Humboldt Inn in downtown Eureka, CA to become permanent supportive housing for people experiencing homelessness

News release from Humboldt County Department of Health & Human Services


Sept. 28, 2020

Project Homekey funds to create new homeless housing

California Gov. Gavin Newsom announced more than $4.3 million in Project Homekey funds Monday that will help make it possible for the Humboldt Inn on Fourth Street in Eureka to become permanent supportive housing for people experiencing homelessness. 

The Humboldt County Department of Health & Human Services and Providence Supportive Housing jointly applied for the multimillion-dollar award in August to supplement the $3.5 million Providence is contributing and the nearly $300,000 from the county. The money will be used to take the motel’s 44 rooms and create 48 individual units with small kitchens. 

Sen. Mike McGuire said, "It’s an all-hands-on-deck effort to solve the state’s homeless crisis, and this state grant will be a massive shot in the arm for Humboldt County. The downtown Eureka project will provide 48 rooms for permanent supportive housing for people experiencing homelessness. Obviously, there is a lot more work to be done and we are grateful for the leadership of the County of Humboldt, Providence St. Joseph Health and the City of Eureka on this critical project.”

Since the pandemic started, DHHS has utilized the Humboldt Inn to house and provide supportive services to people experiencing homelessness who needed to be in quarantine or isolation because of possible exposure or who were at high risk of contracting COVID-19, thus helping to prevent the spread of the virus in the community. DHHS will continue to provide these services once the sale of the motel goes through until construction begins in the late spring. 

Humboldt County Fourth District Supervisor Virginia Bass said, “This is a great example of the county, Providence St. Joseph Health and the City of Eureka coming together in an effort to help the homeless,” adding that the Humboldt Inn has been supportive by opening its doors during COVID. “This work has done more than we could ever know to slow the spread of this virus. The benefits of this work will extend well beyond the pandemic and most importantly will help the lives of those who are experiencing homelessness.”

Martha Shanahan, manager of Community Health Investment for St. Joseph Health – Humboldt County (SJH-HC), said after renovations, the facility will have a welcoming presence along Fourth and M streets. Native plants will be included in the landscaping and local artists will be commissioned to paint murals on two sides of the building in keeping with Eureka’s street art initiative. Secure fencing around all sides of the site will be installed as well as additional lighting and pedestrian-friendly improvements. The facility is designed to be energy efficient and manage stormwater on-site.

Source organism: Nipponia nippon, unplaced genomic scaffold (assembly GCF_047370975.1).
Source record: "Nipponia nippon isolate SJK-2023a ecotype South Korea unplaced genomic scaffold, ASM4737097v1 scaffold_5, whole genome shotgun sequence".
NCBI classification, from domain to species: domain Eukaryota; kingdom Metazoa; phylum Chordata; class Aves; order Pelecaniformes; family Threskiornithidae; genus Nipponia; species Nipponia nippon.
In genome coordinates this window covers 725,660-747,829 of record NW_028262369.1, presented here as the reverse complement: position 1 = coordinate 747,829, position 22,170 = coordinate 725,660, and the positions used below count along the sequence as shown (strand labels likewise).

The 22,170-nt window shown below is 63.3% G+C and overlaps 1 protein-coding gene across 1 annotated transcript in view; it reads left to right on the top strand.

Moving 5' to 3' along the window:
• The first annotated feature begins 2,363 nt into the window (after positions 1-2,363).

Providence Supportive Housing will provide 24/7 security when the new facility opens in early 2022.  

SJH-HC Chief Executive Dr. Roberta Luskin-Hawk said, “There is strong evidence connecting housing stability with health. Providence St. Joseph Health is privileged to be in a position to provide the necessary resources to ensure those most at risk have access to the resources they need to lead a healthier life.” SJH-HC is part of Providence St. Joseph Health, a health care organization with 51 hospitals across seven western states.

DHHS Director Connie Beck said there are many to thank for this project including staff from the City of Eureka, the county and St. Joseph Hospital and First District County Supervisor Rex Bohn who worked closely to connect the Humboldt Inn owners and hospital representatives. “Partnering with St. Joseph Hospital’s CARE Network and Providence Supportive Housing to provide more local housing is a win-win,” Beck said. “This new complex will provide housing and services for some of those who need them most.” 

About Providence Supportive Housing
The Providence Supportive Housing Ministry is comprised of 16 apartment buildings in Washington, Oregon and California. Each facility offers quality, independent and affordable housing in an apartment setting and service coordination for residents.